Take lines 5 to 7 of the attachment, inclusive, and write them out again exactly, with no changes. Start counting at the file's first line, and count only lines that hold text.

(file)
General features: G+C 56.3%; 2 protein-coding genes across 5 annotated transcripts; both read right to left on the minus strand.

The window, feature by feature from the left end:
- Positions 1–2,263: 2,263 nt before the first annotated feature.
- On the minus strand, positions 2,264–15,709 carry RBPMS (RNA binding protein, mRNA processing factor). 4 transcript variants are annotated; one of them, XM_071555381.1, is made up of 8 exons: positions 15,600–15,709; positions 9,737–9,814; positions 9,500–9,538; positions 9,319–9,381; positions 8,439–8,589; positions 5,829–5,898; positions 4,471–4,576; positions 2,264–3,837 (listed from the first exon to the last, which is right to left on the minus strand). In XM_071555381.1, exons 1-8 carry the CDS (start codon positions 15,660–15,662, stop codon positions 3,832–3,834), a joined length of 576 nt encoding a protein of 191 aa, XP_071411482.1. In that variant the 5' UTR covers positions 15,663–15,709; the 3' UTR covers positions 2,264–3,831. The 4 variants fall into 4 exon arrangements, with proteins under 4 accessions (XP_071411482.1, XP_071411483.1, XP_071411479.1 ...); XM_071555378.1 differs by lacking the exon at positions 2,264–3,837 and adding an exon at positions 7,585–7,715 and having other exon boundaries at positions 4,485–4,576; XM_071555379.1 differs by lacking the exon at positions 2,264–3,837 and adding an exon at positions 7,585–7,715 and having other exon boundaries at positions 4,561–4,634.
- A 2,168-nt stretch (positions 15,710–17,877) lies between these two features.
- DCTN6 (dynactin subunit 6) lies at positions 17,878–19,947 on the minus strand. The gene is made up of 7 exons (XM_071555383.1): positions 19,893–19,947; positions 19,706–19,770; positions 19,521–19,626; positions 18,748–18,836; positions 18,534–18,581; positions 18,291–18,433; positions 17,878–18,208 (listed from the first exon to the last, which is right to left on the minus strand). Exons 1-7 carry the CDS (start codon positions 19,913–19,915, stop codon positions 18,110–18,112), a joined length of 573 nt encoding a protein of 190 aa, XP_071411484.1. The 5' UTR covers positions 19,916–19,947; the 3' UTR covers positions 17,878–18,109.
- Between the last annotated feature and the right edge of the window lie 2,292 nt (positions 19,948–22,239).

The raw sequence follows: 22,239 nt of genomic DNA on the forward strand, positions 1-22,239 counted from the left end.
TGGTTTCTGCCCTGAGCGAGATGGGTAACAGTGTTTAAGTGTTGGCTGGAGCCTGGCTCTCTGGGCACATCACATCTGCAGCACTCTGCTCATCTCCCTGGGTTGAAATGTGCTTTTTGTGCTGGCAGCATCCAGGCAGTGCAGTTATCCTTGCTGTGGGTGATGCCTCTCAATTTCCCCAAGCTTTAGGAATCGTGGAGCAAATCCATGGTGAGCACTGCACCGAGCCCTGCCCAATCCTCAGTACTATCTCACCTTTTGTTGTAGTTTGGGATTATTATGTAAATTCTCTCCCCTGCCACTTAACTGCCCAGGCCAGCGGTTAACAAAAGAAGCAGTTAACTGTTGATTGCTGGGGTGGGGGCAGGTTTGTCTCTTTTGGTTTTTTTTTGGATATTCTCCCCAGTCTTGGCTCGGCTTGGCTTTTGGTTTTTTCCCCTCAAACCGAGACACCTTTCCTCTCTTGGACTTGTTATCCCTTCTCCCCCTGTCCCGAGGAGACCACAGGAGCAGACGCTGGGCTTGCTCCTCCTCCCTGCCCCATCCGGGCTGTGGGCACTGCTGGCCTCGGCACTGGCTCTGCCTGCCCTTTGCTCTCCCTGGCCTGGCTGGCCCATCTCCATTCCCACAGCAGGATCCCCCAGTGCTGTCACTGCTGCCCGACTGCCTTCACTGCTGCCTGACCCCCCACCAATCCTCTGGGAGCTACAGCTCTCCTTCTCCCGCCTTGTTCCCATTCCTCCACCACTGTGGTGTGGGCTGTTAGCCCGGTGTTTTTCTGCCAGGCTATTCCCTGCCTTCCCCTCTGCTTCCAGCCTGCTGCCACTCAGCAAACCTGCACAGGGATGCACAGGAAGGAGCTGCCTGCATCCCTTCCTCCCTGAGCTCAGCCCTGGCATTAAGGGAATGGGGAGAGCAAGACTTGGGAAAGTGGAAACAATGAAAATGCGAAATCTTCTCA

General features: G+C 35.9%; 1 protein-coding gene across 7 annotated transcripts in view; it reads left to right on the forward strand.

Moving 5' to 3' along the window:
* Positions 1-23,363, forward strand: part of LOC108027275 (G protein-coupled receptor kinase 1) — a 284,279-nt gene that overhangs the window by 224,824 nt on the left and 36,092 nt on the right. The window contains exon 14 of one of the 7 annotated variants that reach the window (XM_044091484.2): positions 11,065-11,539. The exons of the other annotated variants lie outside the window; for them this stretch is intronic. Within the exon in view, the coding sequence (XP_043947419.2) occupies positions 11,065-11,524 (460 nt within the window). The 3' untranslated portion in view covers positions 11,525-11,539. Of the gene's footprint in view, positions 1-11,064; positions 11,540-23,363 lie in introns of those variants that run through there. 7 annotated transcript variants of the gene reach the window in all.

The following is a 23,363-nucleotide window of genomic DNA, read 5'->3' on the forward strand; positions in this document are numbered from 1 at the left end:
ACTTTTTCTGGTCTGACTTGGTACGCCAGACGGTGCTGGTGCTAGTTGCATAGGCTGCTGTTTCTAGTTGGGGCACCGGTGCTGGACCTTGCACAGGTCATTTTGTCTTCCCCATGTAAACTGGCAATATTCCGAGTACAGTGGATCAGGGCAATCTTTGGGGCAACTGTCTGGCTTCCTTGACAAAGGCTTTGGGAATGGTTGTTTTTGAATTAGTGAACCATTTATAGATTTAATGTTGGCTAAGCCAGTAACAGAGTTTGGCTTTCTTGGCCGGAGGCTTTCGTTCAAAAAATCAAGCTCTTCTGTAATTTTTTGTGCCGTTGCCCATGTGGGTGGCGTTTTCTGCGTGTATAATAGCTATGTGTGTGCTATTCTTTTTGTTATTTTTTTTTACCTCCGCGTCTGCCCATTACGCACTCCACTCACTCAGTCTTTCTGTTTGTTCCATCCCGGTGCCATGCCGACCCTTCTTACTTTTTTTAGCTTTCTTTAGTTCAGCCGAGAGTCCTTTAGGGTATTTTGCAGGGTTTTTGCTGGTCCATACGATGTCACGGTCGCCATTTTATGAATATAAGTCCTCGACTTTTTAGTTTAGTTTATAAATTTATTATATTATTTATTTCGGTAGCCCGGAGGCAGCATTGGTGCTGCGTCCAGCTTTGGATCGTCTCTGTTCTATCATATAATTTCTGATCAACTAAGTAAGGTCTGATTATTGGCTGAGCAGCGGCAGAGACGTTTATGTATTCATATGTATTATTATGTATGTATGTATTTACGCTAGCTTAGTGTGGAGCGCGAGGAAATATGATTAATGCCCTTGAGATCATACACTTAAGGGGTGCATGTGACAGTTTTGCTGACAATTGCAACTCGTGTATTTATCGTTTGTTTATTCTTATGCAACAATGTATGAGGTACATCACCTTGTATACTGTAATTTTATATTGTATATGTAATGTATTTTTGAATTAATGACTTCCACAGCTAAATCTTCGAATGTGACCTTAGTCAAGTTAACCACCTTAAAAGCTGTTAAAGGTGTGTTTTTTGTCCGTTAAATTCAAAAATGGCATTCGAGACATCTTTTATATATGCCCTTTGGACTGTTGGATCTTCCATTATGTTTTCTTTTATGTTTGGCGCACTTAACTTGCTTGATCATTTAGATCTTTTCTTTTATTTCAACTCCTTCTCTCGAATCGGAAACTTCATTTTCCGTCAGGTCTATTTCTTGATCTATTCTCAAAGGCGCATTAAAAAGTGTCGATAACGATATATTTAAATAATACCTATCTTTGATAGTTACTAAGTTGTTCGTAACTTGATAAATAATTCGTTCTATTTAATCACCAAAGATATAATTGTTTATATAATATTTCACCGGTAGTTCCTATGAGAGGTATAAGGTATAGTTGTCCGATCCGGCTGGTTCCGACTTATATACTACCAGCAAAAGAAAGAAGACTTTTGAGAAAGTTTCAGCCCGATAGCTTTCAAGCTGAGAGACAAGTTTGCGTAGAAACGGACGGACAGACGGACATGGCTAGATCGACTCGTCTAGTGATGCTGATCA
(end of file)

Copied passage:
- A 2,168-nt stretch (positions 15,710–17,877) lies between these two features.
- DCTN6 (dynactin subunit 6) lies at positions 17,878–19,947 on the minus strand. The gene is made up of 7 exons (XM_071555383.1): positions 19,893–19,947; positions 19,706–19,770; positions 19,521–19,626; positions 18,748–18,836; positions 18,534–18,581; positions 18,291–18,433; positions 17,878–18,208 (listed from the first exon to the last, which is right to left on the minus strand). Exons 1-7 carry the CDS (start codon positions 19,913–19,915, stop codon positions 18,110–18,112), a joined length of 573 nt encoding a protein of 190 aa, XP_071411484.1. The 5' UTR covers positions 19,916–19,947; the 3' UTR covers positions 17,878–18,109.
- Between the last annotated feature and the right edge of the window lie 2,292 nt (positions 19,948–22,239).